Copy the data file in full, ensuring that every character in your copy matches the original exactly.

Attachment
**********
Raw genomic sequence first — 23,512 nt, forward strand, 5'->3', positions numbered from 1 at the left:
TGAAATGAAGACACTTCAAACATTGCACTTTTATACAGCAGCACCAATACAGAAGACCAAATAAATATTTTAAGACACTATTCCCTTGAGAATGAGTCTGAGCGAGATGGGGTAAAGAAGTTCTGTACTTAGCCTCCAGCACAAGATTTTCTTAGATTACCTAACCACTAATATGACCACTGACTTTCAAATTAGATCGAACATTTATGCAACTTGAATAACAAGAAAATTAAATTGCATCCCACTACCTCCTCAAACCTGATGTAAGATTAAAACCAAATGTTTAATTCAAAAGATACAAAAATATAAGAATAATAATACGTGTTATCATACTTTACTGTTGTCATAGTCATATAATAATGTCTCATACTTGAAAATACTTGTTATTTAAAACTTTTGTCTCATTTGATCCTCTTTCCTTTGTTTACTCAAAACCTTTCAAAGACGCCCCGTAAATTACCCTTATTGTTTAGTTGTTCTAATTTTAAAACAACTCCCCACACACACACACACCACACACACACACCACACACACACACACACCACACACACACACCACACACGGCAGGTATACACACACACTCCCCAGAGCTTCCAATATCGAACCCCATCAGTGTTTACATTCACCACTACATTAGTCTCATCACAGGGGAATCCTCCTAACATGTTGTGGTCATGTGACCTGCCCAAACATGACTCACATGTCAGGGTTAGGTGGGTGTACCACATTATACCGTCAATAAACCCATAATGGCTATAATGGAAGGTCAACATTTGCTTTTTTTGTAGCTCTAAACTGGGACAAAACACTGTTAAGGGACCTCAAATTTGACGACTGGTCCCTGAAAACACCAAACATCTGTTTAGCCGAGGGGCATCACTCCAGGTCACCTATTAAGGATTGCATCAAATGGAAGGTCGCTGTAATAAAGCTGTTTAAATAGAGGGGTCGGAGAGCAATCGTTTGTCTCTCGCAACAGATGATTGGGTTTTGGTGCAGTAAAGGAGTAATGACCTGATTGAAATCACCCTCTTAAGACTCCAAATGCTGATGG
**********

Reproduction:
Raw genomic sequence first — 23,512 nt, forward strand, 5'->3', positions numbered from 1 at the left:
TGAAATGAAGACACTTCAAACATTGCACTTTTATACAGCAGCACCAATACAGAAGACCAAATAAATATTTTAAGACACTATTCCCTTGAGAATGAGTCTGAGCGAGATGGGGTAAAGAAGTTCTGTACTTAGCCTCCAGCACAAGATTTTCTTAGATTACCTAACCACTAATATGACCACTGACTTTCAAATTAGATCGAACATTTATGCAACTTGAATAACAAGAAAATTAAATTGCATCCCACTACCTCCTCAAACCTGATGTAAGATTAAAACCAAATGTTTAATTCAAAAGATACAAAAATATAAGAATAATAATACGTGTTATCATACTTTACTGTTGTCATAGTCATATAATAATGTCTCATACTTGAAAATACTTGTTATTTAAAACTTTTGTCTCATTTGATCCTCTTTCCTTTGTTTACTCAAAACCTTTCAAAGACGCCCCGTAAATTACCCTTATTGTTTAGTTGTTCTAATTTTAAAACAACTCCCCACACACACACACACCACACACACACACCACACACACACACACACCACACACACACACCACACACGGCAGGTATACACACACACTCCCCAGAGCTTCCAATATCGAACCCCATCAGTGTTTACATTCACCACTACATTAGTCTCATCACAGGGGAATCCTCCTAACATGTTGTGGTCATGTGACCTGCCCAAACATGACTCACATGTCAGGGTTAGGTGGGTGTACCACATTATACCGTCAATAAACCCATAATGGCTATAATGGAAGGTCAACATTTGCTTTTTTTGTAGCTCTAAACTGGGACAAAACACTGTTAAGGGACCTCAAATTTGACGACTGGTCCCTGAAAACACCAAACATCTGTTTAGCCGAGGGGCATCACTCCAGGTCACCTATTAAGGATTGCATCAAATGGAAGGTCGCTGTAATAAAGCTGTTTAAATAGAGGGGTCGGAGAGCAATCGTTTGTCTCTCGCAACAGATGATTGGGTTTTGGTGCAGTAAAGGAGTAATGACCTGATTGAAATCACCCTCTTAAGACTCCAAATGCTGATGG